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John Canfield Spencer
16th United States Secretary of the Treasury

In office
March 8, 1843 – May 2, 1844
President John Tyler
Preceded by Walter Forward
Succeeded by George M. Bibb
17th United States Secretary of War

In office
October 12, 1841 – March 4, 1843
President John Tyler
Preceded by John Bell
Succeeded by James Madison Porter
Secretary of State of New York

In office
February 4, 1839 – October 12, 1841
Governor William H. Seward
Preceded by John Adams Dix
Succeeded by Archibald Campbell (Acting)
Speaker of the New York State Assembly

In office
January 4, 1820 – June 30, 1820
Preceded by Obadiah German
Succeeded by Peter Sharpe
Member of the United States House of Representatives
In office
March 4, 1817 – March 3, 1819
Preceded by Archibald S. Clarke
Succeeded by Albert H. Tracy
Personal details
Born (1788-01-08)January 8, 1788
Hudson, New York, U.S.
Died May 17, 1855(1855-05-17) (aged 67)
Albany, New York, U.S.
Political party Democratic-Republican (Before 1825)
Whig (1825–1856)
Spouse(s) Elizabeth Scott Smith
Parents Ambrose Spencer
Military service
Allegiance United States
Service/branch  United States Army
Years of service 1812–1814
Battles/wars War of 1812

John Canfield Spencer (January 8, 1788 – May 17, 1855) was an American lawyer, politician, judge and United States Cabinet secretary in the administration of President John Tyler.

Early life

John Canfield Spencer was the son of Ambrose Spencer, Chief Justice of the New York Supreme Court. He graduated from Union College in 1806, became secretary to New York Governor Daniel D. Tompkins in 1807, studied law in Albany, New York, and was admitted to the bar in 1809, commencing practice in Canandaigua, New York. He married Elizabeth Scott Smith in 1809 and became a master of chancery in 1811.[citation needed]

State politics

During the War of 1812, Spencer served in the United States Army where he was appointed brigade judge advocate general for the northern frontier. He was postmaster of Canandaigua, New York in 1814, became assistant attorney general and district attorney for the five western counties of New York in 1815 and was elected a Democratic-Republican to the United States House of Representatives in 1816, serving from March 4, 1817, to March 3, 1819. He was a member of the committee that reported unfavorably on the affairs of the Second Bank of the United States.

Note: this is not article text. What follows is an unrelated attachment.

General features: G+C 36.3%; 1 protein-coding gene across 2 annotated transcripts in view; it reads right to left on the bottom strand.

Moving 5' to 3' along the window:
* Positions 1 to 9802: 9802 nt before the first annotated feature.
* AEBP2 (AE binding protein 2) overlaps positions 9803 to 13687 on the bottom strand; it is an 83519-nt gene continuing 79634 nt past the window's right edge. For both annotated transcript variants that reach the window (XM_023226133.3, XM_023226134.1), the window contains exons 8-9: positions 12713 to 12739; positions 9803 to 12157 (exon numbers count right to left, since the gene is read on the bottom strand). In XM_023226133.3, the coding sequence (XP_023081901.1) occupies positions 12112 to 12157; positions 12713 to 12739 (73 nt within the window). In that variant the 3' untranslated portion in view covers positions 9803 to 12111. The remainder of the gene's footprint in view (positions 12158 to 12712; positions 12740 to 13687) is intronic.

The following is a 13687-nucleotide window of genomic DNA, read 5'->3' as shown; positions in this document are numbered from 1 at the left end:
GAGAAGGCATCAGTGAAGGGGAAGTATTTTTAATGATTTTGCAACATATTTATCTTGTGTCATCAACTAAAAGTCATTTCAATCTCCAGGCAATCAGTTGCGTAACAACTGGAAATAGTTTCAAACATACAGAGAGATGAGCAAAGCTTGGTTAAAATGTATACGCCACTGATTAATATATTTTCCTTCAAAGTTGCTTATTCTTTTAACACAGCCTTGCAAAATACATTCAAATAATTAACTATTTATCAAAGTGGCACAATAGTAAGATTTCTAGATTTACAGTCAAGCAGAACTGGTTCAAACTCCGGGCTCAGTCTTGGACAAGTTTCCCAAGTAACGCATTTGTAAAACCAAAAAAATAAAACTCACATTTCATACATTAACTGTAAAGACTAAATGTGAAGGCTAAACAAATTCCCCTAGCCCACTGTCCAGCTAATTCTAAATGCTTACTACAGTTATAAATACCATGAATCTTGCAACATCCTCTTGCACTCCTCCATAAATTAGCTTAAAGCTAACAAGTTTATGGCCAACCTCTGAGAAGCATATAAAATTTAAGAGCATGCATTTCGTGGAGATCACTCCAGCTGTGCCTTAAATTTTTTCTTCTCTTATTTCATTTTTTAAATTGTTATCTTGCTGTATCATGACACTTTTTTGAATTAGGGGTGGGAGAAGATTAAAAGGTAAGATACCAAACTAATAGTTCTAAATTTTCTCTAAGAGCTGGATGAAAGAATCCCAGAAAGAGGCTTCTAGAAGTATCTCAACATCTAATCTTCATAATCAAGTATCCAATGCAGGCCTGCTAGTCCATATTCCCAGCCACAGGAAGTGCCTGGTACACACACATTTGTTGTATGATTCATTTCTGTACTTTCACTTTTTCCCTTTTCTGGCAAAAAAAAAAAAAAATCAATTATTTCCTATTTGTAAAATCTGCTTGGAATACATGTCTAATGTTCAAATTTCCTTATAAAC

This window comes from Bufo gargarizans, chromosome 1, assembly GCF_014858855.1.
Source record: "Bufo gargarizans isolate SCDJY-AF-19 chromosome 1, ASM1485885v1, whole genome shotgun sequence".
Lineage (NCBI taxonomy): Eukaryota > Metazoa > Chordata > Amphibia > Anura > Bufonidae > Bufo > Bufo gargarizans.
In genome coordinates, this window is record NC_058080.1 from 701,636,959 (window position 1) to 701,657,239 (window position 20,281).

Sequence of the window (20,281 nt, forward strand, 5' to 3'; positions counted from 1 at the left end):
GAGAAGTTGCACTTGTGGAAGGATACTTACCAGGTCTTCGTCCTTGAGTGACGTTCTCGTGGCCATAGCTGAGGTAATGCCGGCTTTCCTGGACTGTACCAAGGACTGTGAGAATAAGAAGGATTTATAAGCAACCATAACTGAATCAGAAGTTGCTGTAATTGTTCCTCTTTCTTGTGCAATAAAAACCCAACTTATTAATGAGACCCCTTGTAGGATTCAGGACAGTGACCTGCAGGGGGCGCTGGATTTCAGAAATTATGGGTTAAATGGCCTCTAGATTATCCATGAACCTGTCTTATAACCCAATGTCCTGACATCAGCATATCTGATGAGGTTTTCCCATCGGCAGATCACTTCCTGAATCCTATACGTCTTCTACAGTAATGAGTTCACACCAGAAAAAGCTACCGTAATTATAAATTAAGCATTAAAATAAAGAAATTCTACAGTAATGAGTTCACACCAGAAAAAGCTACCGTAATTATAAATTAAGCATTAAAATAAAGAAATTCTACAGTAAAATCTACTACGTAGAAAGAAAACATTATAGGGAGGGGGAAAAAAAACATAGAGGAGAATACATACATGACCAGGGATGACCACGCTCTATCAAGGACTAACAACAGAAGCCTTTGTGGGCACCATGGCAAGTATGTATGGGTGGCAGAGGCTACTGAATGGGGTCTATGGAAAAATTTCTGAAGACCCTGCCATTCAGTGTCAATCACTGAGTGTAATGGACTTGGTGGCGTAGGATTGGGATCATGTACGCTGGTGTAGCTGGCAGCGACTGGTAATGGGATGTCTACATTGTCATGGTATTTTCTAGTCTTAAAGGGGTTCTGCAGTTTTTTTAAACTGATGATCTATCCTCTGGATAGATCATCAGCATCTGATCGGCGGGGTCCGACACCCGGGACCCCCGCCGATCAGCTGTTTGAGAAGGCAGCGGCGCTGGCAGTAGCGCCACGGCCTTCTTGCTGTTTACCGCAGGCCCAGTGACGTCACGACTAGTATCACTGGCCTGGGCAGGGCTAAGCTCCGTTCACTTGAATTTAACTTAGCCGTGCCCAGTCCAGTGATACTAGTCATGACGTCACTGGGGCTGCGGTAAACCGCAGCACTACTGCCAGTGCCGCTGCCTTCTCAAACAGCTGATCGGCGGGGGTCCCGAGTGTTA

In 1819, he was the Clintonian candidate for U.S. Senator from New York, but due to a three-cornered contest with Bucktail Samuel Young and Federalist Rufus King, no-one was elected. He was a member of the New York State Assembly from 1820 to 1822, and was Speaker in 1820. He was a member of the New York State Senate from 1825 to 1828.

In 1826, Spencer served as a special prosecutor to investigate the disappearance of William Morgan who was arrested, kidnapped and murdered for exposing secrets kept by Freemasons, thus sparking the Anti-Masonic movement. Spencer sided with the anti-Masons and was the author of a manuscript on Masonic rituals. He was again a member of the New York Assembly from 1831 to 1833 and moved to Albany, New York in 1837. He edited the English edition of Alexis de Tocqueville's Democracy in America and served as Secretary of State of New York from 1839 to 1841.

Federal government

In 1841, President John Tyler appointed Spencer to be Secretary of War in his administration. As War Secretary, he proposed a chain of posts extending from Council Bluffs, Iowa to the Columbia River. He also recommended that the government adhere to arrangements made by Army commanders in the field for compensation of the Creek Indians, who had been forced to move west of the Mississippi. In 1842, his nineteen-year-old son, Philip Spencer, a midshipman, was executed without court-martial along with two other sailors aboard the brig USS Somers for allegedly attempting mutiny.

In 1843, Spencer was appointed Secretary of the Treasury after the resignation of Walter Forward. As Treasury Secretary, he was preoccupied with the tariff and believed that the deficit and other federal expenditures should be funded by duties on imports rather than by internal taxation, something he was forced to announce for the fiscal year in 1843. The expenditures of the treasury had exceeded its receipts and he advocated additional import duties on articles such as coffee and tea. To help fund the federal deficit he engaged in controversial issues of Treasury Notes. He also continued to develop a plan, originally initiated by Forward, for a Board of Exchequer to keep and disburse public funds raised by duties. The Exchequer bill, which reflected continuing interest in some form of independent treasury system, failed due to a political conflict in the United States Congress.

President Tyler nominated Spencer to be an Associate Justice of the Supreme Court twice, first in January 1844 to fill Smith Thompson's seat and again in June of the same year to fill Henry Baldwin's seat, but the Senate failed to confirm him both times. As one of few northerners in an administration dominated by southern interests, Spencer found it increasingly difficult to serve in his cabinet post and resigned as Treasury Secretary in May 1844. He returned to Albany where he died on May 17, 1855. He was interred in Albany Rural Cemetery beside his wife, Elizabeth.


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